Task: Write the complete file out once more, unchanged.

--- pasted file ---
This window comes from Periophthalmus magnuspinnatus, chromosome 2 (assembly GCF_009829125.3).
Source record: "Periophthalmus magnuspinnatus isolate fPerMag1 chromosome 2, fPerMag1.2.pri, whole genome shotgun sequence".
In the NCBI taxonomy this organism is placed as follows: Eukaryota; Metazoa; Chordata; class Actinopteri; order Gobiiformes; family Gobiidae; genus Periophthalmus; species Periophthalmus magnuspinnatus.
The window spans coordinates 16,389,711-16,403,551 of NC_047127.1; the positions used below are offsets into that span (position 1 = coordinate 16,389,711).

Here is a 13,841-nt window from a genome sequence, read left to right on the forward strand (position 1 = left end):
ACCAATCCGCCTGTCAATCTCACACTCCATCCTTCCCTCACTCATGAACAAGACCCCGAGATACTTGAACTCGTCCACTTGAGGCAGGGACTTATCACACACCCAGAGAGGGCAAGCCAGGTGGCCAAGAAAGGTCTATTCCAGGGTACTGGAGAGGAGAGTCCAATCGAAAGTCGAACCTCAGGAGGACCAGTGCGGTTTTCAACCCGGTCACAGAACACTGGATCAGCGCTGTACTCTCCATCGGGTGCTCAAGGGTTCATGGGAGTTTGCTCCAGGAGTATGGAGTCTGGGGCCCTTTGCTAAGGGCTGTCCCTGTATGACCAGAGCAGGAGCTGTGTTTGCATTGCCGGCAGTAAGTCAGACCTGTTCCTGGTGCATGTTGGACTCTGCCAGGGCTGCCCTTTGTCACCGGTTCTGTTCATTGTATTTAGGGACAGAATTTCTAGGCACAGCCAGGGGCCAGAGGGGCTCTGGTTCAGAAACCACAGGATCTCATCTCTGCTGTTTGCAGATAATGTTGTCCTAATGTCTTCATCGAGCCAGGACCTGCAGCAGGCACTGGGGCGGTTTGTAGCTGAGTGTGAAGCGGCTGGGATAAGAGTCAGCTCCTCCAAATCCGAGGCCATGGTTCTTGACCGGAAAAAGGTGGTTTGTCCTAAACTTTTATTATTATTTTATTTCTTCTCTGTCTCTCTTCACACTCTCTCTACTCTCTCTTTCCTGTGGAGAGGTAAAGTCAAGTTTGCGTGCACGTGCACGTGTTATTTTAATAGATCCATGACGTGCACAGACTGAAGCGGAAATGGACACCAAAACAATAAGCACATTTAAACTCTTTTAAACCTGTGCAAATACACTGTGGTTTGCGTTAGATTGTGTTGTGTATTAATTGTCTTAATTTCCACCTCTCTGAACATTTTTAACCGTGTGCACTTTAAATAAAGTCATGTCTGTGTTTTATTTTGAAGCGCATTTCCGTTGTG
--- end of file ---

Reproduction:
This window comes from Periophthalmus magnuspinnatus, chromosome 2 (assembly GCF_009829125.3).
Source record: "Periophthalmus magnuspinnatus isolate fPerMag1 chromosome 2, fPerMag1.2.pri, whole genome shotgun sequence".
In the NCBI taxonomy this organism is placed as follows: Eukaryota; Metazoa; Chordata; class Actinopteri; order Gobiiformes; family Gobiidae; genus Periophthalmus; species Periophthalmus magnuspinnatus.
The window spans coordinates 16,389,711-16,403,551 of NC_047127.1; the positions used below are offsets into that span (position 1 = coordinate 16,389,711).

Here is a 13,841-nt window from a genome sequence, read left to right on the forward strand (position 1 = left end):
ACCAATCCGCCTGTCAATCTCACACTCCATCCTTCCCTCACTCATGAACAAGACCCCGAGATACTTGAACTCGTCCACTTGAGGCAGGGACTTATCACACACCCAGAGAGGGCAAGCCAGGTGGCCAAGAAAGGTCTATTCCAGGGTACTGGAGAGGAGAGTCCAATCGAAAGTCGAACCTCAGGAGGACCAGTGCGGTTTTCAACCCGGTCACAGAACACTGGATCAGCGCTGTACTCTCCATCGGGTGCTCAAGGGTTCATGGGAGTTTGCTCCAGGAGTATGGAGTCTGGGGCCCTTTGCTAAGGGCTGTCCCTGTATGACCAGAGCAGGAGCTGTGTTTGCATTGCCGGCAGTAAGTCAGACCTGTTCCTGGTGCATGTTGGACTCTGCCAGGGCTGCCCTTTGTCACCGGTTCTGTTCATTGTATTTAGGGACAGAATTTCTAGGCACAGCCAGGGGCCAGAGGGGCTCTGGTTCAGAAACCACAGGATCTCATCTCTGCTGTTTGCAGATAATGTTGTCCTAATGTCTTCATCGAGCCAGGACCTGCAGCAGGCACTGGGGCGGTTTGTAGCTGAGTGTGAAGCGGCTGGGATAAGAGTCAGCTCCTCCAAATCCGAGGCCATGGTTCTTGACCGGAAAAAGGTGGTTTGTCCTAAACTTTTATTATTATTTTATTTCTTCTCTGTCTCTCTTCACACTCTCTCTACTCTCTCTTTCCTGTGGAGAGGTAAAGTCAAGTTTGCGTGCACGTGCACGTGTTATTTTAATAGATCCATGACGTGCACAGACTGAAGCGGAAATGGACACCAAAACAATAAGCACATTTAAACTCTTTTAAACCTGTGCAAATACACTGTGGTTTGCGTTAGATTGTGTTGTGTATTAATTGTCTTAATTTCCACCTCTCTGAACATTTTTAACCGTGTGCACTTTAAATAAAGTCATGTCTGTGTTTTATTTTGAAGCGCATTTCCGTTGTG